A threefold activity
The space sector has helped enhance the global economy, provide social benefits, support environmental protection activities and ensure strategic sovereignty. Therefore, many sectors and activities rely on the protection of space assets against threats such as man-made space objects, space weather events and near‑Earth objects. To mitigate these threats, three solutions have been instigated through sub-programmes. Space Surveillance and Tracking (SST) is the monitoring, cataloguing and analysis of changes in space objects. Space Weather (SWE) activities encompass the study and analysis of the activities of the Sun and its effects on solar wind, as well as Earth’s magnetosphere, ionosphere, and neutral atmosphere. Near Earth Objects (NEO) activities have the purpose of observing, cataloguing and anticipating changes in natural objects in the solar system that might cross paths with Earth.
An international network of capabilities
SSA architecture involves a set of nationally owned sensors, such as radars, telescopes and laser stations as well as space-based assets in the case of the US. These are used to detect and track space objects, solar events and NEOs, and to provide key data to SSA data centres, where it is analysed by specialists. The data is channelled into providing essential services, such as conjunction assessment warnings, re‑entry warnings and fragmentation analysis in the case of SST, which is utilised mainly by satellite operators and other civil protection and industry users. Even though SSA assets are owned and operated at national level, international cooperation reinforces the delivery of reliable and timely SSA services. As such, the EU and its Member States are developing a network of SST assets aiming to enhance European SST capabilities and contribute at a global level to the protection of space assets. The network is completed by strong cooperation with the United States, which provides a substantial volume of SST data.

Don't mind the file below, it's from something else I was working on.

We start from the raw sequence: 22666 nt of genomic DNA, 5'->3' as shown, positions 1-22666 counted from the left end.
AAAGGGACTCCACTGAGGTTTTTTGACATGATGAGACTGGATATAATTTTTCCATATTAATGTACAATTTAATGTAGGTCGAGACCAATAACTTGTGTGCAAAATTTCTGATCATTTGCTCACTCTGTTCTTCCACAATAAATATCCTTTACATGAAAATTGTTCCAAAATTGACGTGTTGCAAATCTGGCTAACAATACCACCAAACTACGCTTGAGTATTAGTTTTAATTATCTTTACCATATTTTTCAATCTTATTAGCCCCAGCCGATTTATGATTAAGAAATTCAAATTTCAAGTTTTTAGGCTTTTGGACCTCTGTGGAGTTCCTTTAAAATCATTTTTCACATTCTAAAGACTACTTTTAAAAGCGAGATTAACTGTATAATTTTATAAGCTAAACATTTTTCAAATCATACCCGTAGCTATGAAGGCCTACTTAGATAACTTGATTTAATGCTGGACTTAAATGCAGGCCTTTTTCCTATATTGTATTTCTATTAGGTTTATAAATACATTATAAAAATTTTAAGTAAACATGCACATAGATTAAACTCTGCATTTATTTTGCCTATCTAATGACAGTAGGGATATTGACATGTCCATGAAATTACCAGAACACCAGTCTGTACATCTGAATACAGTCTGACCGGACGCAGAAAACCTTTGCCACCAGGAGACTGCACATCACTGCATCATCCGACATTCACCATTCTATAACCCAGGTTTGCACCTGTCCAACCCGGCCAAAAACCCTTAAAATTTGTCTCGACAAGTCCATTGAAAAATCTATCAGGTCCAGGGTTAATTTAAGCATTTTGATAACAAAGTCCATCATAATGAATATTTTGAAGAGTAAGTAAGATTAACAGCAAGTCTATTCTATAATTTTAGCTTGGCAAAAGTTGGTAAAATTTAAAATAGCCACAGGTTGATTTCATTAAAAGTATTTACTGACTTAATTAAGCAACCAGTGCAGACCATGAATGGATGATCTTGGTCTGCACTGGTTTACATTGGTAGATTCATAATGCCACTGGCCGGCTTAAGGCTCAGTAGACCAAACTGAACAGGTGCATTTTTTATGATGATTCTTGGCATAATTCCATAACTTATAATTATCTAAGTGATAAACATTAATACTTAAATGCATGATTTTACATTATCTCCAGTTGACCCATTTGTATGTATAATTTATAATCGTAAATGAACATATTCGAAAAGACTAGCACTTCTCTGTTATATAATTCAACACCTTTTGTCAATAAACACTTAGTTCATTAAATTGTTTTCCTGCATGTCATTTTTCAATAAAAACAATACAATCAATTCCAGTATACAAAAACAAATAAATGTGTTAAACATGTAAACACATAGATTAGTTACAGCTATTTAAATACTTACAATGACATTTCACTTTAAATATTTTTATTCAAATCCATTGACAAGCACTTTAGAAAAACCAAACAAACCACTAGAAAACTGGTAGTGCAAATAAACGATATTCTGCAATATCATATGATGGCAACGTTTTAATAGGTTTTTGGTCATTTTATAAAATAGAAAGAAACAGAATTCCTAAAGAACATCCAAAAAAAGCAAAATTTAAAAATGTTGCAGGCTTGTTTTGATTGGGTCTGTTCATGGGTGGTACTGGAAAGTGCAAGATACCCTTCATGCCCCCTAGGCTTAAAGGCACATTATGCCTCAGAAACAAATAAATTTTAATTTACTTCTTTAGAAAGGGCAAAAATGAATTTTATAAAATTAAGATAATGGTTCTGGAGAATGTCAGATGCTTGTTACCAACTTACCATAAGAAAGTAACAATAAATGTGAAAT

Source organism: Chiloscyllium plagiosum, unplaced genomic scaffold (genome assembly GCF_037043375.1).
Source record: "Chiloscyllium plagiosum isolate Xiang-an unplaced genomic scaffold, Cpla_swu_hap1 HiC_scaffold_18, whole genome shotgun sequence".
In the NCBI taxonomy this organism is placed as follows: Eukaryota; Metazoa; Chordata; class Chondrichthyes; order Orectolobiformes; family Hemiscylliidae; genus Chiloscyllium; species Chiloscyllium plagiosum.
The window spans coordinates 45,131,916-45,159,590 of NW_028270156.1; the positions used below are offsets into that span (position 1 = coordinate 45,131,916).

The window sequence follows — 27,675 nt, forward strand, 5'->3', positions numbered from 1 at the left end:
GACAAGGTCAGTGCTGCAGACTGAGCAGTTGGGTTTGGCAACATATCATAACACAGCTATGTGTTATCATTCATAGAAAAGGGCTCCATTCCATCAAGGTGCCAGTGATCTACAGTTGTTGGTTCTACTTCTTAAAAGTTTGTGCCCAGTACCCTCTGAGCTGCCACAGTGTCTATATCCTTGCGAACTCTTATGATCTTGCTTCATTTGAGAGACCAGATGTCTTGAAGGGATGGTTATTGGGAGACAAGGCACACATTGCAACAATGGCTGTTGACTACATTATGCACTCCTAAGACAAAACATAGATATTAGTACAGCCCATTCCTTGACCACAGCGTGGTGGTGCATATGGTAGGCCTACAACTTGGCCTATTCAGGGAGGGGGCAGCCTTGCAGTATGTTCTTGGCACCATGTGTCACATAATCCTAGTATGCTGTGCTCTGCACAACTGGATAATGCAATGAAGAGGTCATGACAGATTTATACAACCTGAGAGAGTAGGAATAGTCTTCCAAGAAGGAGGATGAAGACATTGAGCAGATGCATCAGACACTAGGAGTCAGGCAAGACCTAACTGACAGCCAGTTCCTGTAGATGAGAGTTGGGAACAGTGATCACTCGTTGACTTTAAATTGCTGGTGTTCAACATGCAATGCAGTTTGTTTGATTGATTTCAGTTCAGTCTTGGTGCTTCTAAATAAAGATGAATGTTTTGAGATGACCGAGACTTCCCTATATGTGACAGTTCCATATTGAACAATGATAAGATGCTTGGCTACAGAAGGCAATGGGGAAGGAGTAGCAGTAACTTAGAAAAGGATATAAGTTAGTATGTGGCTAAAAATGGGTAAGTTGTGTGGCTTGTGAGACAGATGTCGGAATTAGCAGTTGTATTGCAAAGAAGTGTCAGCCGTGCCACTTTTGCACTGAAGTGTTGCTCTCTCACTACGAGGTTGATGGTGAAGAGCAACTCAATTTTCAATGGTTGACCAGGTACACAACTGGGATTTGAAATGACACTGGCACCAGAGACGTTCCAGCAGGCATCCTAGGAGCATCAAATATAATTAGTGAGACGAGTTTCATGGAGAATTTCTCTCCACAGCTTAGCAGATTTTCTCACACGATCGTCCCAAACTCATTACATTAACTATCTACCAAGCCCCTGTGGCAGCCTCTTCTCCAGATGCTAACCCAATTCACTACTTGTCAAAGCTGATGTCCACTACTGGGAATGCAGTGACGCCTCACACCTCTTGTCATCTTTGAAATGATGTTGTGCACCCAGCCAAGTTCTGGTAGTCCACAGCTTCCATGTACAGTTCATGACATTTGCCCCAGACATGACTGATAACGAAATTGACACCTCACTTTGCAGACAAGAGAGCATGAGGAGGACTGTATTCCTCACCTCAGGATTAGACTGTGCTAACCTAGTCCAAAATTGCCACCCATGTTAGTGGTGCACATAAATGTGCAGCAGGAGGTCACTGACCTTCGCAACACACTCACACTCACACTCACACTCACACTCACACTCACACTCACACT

Increased need for observation capabilities
Even though best practices aiming at limiting the creation of additional space debris are encouraged among the global space community, the debris population is expected to increase due to an upsurge of space activities in the coming years. Especially considering the potential deployment of mega-constellations primarily instigated by commercial players who benefit from cheaper and simplified access to space solutions. This trend testifies the fact that traditional barriers to entry, which are specific to the space sector, are being diminished, opening the sector to new entrants who are not necessarily aware or sensitive to debris release mitigation best practices.
Strategic importance of SSA activities
The purpose of SST sensors is to observe and track all types of space objects orbiting around Earth. As such, SST capabilities play a dual role by tracking passive threats such as debris, and by observing operated space objects that can act in an aggressive or unfriendly manner. Furthermore, in order to limit the spread of debris, the regulation measures must be reinforced and their effective application must be controlled and verified. In that sense, SST sensors enable better knowledge of the nature and origin of space debris, and can be used as a tool to support the enforcement of mitigation measures.
Emergence of a commercial market
It appears that several private entities have developed their own network of capabilities to provide SST services. However, the security and defense aspects of space surveillance is a persistent concern, preventing private entities from entirely leading SST activities without the support, partnership and cooperation of public players. A sound development of future SST capabilities addressing space traffic management issues must be based on a relevant ecosystem and governance structure, ensuring service precision and efficiency, international cooperation and a thorough data policy.